MEDINAH, Ill. (AP) — The Ryder Cup comes to Chicago for the first time, and it's only fitting that the Windy City can claim one of the players as its own.
Luke Donald spent four years at Northwestern, winning an NCAA title and graduating with a degree in art. He married a local girl and never found reason to settle anywhere else. He lives on the North Side and suffers annually with Cubs fans. After the Ryder Cup, he and his wife will pick apples in the country for her birthday.
There's only one catch — Donald is English.
The only "hometown" player in this Ryder Cup will be playing for the visiting team.
"Unique, isn't it?" Donald said.
This is not the first time for a Ryder Cup held in the United States to include European players who make their primary home in America — Graeme McDowell, Ian Poulter and Justin Rose (Orlando, Fla.), Paul Casey (Scottsdale, Ariz.) and Jesper Parnevik (Jupiter, Fla.) to name a few. But those are seen as golf communities. Chicago is among the world's great sports cities, and it's one of the best golf markets in America.
It is expected to be loud at Medinah when the matches begin Friday, and there is little doubt that will give the Americans a big edge in crowd support.
So where does that leave Donald?
"The way I look at it is the home team has the biggest advantage," he said. "Just taking away 1 percent of the crowd support, that's a help to our team. And that's the way I'm looking at it. But, yeah, it's kind of odd. I don't play Medinah that much. I've played it twice in the last five weeks or something like that. I don't really go there that much. Staying in a hotel 20 miles away from where you live is kind of strange, but that's the way it goes."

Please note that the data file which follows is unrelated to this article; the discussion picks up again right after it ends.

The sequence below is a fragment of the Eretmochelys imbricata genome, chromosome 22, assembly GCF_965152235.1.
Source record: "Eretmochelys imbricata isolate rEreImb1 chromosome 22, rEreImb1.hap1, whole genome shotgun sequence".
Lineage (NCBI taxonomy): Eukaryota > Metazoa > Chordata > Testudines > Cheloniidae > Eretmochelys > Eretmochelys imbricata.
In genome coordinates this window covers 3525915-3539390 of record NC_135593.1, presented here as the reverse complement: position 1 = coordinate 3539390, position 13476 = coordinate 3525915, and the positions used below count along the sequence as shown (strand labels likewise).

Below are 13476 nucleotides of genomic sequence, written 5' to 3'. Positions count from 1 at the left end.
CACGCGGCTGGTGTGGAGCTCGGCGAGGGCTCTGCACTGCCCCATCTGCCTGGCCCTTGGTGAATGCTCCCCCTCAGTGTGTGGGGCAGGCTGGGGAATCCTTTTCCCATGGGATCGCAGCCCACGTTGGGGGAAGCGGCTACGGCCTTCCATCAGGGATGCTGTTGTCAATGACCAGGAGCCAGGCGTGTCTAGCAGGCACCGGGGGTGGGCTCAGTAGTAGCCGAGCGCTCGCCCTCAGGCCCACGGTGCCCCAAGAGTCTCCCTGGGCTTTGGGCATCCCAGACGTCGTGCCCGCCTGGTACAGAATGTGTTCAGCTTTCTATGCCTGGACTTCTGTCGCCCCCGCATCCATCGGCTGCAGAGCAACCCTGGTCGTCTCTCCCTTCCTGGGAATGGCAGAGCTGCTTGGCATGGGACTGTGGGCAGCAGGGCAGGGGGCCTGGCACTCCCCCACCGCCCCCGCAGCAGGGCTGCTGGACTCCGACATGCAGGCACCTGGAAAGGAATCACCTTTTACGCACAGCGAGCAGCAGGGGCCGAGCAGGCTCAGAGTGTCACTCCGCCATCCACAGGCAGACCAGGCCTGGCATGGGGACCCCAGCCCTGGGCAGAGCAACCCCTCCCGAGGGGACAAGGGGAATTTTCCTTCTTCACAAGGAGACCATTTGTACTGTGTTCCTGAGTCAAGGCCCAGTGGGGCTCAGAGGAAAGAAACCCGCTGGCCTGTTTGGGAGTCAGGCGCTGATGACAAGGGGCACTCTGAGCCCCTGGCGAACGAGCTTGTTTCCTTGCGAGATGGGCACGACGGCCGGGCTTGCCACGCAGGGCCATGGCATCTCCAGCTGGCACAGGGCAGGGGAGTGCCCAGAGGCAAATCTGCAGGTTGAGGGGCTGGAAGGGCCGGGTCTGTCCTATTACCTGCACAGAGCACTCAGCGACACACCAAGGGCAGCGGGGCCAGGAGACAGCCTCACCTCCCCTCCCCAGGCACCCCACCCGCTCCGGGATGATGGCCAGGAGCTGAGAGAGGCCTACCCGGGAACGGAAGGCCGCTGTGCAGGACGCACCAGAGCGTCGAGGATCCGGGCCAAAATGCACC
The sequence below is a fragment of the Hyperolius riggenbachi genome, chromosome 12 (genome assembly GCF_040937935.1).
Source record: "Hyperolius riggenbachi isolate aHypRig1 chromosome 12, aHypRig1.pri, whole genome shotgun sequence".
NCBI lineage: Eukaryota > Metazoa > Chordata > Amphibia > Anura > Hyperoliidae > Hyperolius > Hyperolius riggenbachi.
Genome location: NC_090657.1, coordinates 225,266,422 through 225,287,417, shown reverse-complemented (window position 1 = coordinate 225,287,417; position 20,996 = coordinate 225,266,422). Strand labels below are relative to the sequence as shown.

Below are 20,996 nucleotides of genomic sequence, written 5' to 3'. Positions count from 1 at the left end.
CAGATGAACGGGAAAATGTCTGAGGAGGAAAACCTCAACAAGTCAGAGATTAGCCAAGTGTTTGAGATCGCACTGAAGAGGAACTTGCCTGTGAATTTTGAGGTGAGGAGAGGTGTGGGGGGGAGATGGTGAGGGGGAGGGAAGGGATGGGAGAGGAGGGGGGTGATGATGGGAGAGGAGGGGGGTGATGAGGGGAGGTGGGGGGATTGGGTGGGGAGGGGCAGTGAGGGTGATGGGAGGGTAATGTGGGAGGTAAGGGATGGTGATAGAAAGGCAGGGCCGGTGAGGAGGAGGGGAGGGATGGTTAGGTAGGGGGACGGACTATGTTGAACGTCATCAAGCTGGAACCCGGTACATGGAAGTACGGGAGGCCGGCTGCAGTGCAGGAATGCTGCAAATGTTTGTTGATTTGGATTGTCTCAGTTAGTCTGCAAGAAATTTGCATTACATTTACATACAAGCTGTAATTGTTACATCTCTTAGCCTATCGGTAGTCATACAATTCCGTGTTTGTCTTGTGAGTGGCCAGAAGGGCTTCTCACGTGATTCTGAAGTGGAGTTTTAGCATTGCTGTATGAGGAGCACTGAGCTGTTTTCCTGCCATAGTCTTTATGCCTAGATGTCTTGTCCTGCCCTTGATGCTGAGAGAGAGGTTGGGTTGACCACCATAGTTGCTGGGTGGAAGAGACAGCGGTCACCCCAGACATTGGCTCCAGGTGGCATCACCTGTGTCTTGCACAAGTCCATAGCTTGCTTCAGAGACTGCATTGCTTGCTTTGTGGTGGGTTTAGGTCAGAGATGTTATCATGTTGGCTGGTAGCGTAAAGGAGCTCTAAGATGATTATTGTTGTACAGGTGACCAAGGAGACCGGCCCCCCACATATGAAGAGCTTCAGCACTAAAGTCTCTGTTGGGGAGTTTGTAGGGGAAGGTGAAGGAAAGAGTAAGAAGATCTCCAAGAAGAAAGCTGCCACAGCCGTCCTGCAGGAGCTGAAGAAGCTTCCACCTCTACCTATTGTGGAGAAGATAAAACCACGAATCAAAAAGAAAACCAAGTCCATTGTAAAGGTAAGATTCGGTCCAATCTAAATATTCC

Donald will have support from more than just a few friends and family members. Europeans are coming across for the Ryder Cup, too, and you'll be able to hear them singing around the first tee and belting out that "Ole, ole, ole ole" across the tree-lined course.
But it won't quite be the same as what Kenny Perry and J.B. Holmes heard at Valhalla in their native Kentucky, the reception Padraig Harrington and the Irish boys received at The K Club, Jose Maria Olazabal at Valderrama or Lee Westwood at The Belfry.
Donald is very much English. He just happens to love Chicago, which is why he never left.
He first saw the city during a brief recruiting trip in April. Donald got off the plane and saw snow covering the ground.
"I was wondering how I was going to play golf in college when it was still a little chilly out," he said. "That was my first impression. And then my coach took me around to all the courses, just amazing golf courses. I had never seen anything like that coming from England. Also just amazed at college sports in general, just how big everything was. Our stadium was 55,000, and that was considered small in college sports. That's a big Premier League football stadium in England."